Three Residents to Vie For District 3 City Council Seat

Alan Ehrlich

Three local residents have thrown their hats into the ring for the District 3 seat on the City Council, which won’t be contested by its incumbent in this year’s election.
Alan Ehrlich, Michelle Hammond and Jon Primuth will vie amongst themselves to succeed Dr. Richard Schneider on the City Council. Schneider, a three-term councilman, is not planning to seek re-election this year.
Ehrlich, the current vice chair for the city’s Public Safety Commission, touted his professional experience working the finance and planning side of companies with revenue streams of up to $250 million, having at times managed reorganizations and

Michelle Hammond

bankruptcy turnarounds. This background, he contended in his election announcement, will come in handy as the city emerges from the fallout of the COVID-19 pandemic.
“It is especially important to ask the right questions and know where to look in order to solve budget and spending problems,” Ehrlich wrote in his announcement. “To make informed decisions, the community needs to see the complete picture, not snippets of doom and gloom.”
Ehrlich said he began to follow city politics after what he deemed a poor response to the 2011 windstorms that downed trees and

Jon Primuth

caused traffic blockages and power outages citywide. He said now, especially, was a time for city government to work alongside community stakeholders to plan for this critical time in a global pandemic.
Ehrlich, a 20-year resident of South Pasadena, has locally been involved in Relay for Life, CERT (Community Emergency Response Team), Little League and American Youth Soccer Organization. He previously penned a column, “Hometown Heroes,” for The Review.
Hammond, who recently began a term on the city’s new Mobility and Transportation Infrastructure Commission, said she aims to bring the small business perspective to the City Council. After buying the local eatery Munch Company more than three years ago, Hammond recently sold it to concentrate on her political bid.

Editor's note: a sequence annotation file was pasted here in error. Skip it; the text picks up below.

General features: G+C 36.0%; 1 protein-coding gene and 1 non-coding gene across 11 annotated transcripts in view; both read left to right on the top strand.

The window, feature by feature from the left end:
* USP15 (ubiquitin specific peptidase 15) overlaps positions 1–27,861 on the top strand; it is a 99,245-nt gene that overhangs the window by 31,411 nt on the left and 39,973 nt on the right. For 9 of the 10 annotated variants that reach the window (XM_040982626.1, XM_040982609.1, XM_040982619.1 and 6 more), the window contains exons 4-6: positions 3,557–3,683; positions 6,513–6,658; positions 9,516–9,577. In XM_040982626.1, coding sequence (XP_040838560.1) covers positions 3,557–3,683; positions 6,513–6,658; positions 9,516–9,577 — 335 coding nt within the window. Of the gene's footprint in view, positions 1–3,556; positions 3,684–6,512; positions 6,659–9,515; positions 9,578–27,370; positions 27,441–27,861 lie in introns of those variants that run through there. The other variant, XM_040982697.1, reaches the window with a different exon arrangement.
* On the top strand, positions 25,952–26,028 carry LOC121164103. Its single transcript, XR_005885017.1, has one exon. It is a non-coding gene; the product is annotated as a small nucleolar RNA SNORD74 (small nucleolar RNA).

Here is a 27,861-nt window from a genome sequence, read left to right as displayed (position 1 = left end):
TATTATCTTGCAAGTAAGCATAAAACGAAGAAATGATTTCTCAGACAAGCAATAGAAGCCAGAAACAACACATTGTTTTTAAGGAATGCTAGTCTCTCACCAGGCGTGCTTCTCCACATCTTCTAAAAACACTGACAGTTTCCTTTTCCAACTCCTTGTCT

“We’re at such a crucial point right now with our city and our local businesses and our community at large, and I think it’s kind of all-hands-on-deck,” Hammond said. “We have a small city and we have a small staff that needs to accomplish a lot with the challenges we’re facing. As a small business owner, you have to be so nimble in these situations and quick to pivot, which helped me with Munch and COVID.”
Having lived in South Pasadena for more than a decade, Hammond previously managed two production companies. Since living here, she has been involved in environmental groups such as Transition South Pasadena, South Pasadena Homegrown Exchange and Green Power Alliance. She also served on the committee that helped bring the South Pasadena Community Garden to fruition and helped secure a grant for the city to add bike parking spaces.
Being a business owner accelerated her involvement in local civic causes, Hammond added.
Primuth, who is wrapping up his first term on the South Pasadena Unified School District Board of Education, said his experience managing a $40 million budget for the district gives him familiarity with planning in the public sector.
“I love this community and want to preserve our small-town character as we grapple with many challenging trends,” Primuth wrote in his candidate statement. “The fiscal and social impacts of the pandemic on the city will be unprecedented and it requires us to pull together as a team to make smart decisions on behalf of our community.”
An attorney specializing in estate and trust planning, Primuth has lived in South Pasadena since 1988. He is currently a member of the South Pasadena Senior Citizens Foundation, South Pasadena Chinese American Club, South Pasadena Prayer Breakfast and Women Involved in South Pasadena Political Activism, or WISPPA.
As a city councilman, Primuth said he would endeavor to foster a collaborative spirit, rather than a fractured one, to move the city forward and lead it through the pandemic. He said his skill sets allow him to make “timely, critical” decisions and not get hung up on red tape.
The election, which will be Nov. 3, also will include City Council seats in Districts 1 and 2, occupied by Bob Joe and Dr. Marina Khubesrian, respectively.